When they come back, their role is clear –promote their religion and the Iranian regime. The cultural centers seem to be the most convenient way to do so as it allows them to organize events, publish texts in Spanish or spread their message on social media.
The cultural centers are integrated in a systematic network spearheaded by an organization called Islam Oriente. “They have a whole range of publications for the Hispanic community, they overwhelmingly produce in Spanish but they also started to publish in Portuguese and the range of publications is impressive – they have a quarterly journal that is history, philosophy, theology or they also have publications for children called Los Angelitos,” summarizes Ottolenghi.
The organization is based in Qom and is led by Mohsen Rabbani, one of the leading persons in Iranian operations in Latin America who came to Argentina at the beginning of 1980’s to spread the message of the Islamic revolution. According to Argentinian judicial authorities, Mohsen Rabbani was implicated in the bombing of a Jewish Community Center (AMIA) in Buenos Aires in 1994. Based on the information of an investigation report by Alberto Niesman, Argentinian government issued a still-standing international arrest warrant and an INTERPOL red notice which forced him to leave Argentina and move back to Iran.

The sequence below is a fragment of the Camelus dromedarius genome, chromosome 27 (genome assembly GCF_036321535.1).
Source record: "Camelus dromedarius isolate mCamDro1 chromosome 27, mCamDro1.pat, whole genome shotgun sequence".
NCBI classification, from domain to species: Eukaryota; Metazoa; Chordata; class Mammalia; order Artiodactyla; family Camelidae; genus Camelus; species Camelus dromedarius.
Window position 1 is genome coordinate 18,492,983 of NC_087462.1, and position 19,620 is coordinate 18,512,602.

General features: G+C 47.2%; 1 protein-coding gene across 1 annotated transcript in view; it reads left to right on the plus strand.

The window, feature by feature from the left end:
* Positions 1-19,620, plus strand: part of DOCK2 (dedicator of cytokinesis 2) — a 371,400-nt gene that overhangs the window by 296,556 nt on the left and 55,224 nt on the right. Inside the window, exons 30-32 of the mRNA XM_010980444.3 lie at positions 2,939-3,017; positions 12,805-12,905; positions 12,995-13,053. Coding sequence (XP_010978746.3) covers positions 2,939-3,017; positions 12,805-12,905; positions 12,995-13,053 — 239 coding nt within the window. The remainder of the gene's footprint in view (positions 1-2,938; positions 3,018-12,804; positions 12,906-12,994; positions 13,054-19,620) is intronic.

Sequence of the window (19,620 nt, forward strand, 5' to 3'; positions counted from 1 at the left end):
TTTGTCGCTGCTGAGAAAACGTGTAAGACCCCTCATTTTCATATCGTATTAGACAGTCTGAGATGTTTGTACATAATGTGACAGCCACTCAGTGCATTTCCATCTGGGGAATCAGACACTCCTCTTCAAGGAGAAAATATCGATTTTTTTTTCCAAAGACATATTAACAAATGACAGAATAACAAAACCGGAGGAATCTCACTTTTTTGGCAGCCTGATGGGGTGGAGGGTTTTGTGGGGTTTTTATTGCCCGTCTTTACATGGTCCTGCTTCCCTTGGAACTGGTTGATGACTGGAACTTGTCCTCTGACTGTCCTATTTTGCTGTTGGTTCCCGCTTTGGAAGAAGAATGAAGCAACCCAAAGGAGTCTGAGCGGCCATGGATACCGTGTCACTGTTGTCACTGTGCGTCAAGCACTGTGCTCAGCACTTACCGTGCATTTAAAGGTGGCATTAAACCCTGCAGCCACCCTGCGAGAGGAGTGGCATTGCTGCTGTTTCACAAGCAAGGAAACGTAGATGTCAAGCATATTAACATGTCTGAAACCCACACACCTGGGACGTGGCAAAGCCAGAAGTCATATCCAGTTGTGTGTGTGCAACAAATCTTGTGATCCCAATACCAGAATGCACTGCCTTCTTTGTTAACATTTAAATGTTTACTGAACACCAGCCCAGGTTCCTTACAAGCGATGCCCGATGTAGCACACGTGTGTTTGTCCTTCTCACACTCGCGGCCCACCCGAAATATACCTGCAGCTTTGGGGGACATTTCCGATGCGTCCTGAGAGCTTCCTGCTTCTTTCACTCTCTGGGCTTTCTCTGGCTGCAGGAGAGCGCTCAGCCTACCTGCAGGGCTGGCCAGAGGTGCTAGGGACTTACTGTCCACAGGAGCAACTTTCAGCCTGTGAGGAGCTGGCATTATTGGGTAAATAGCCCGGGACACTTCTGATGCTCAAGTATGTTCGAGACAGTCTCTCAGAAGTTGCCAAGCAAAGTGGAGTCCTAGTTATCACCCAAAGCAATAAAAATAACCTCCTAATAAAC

Prior to his departure, Rabbani proved to be very successful in his missionary work guiding numerous converts and helping them to strengthen their faith. He has developed especially strong relationship with the Argentinian-born Lebanese descendant Suhail Assad who has become one of the most prominent figures in Iranian propaganda campaign in Latin America.
“Suhail Assad was born in Buenos Aires; he went to university where he studied theater and acting. However, he found out he had some sort of spiritual epiphany, so he decided to journey back to Lebanon to the village of his ancestors. He was probably recruited because he started to study there to become a cleric and eventually moved over to Iran where he was ordained as a cleric in Qom in a seminary for foreign students. From there he eventually became in charge of spreading the word in Latin America,” says Ottolenghi.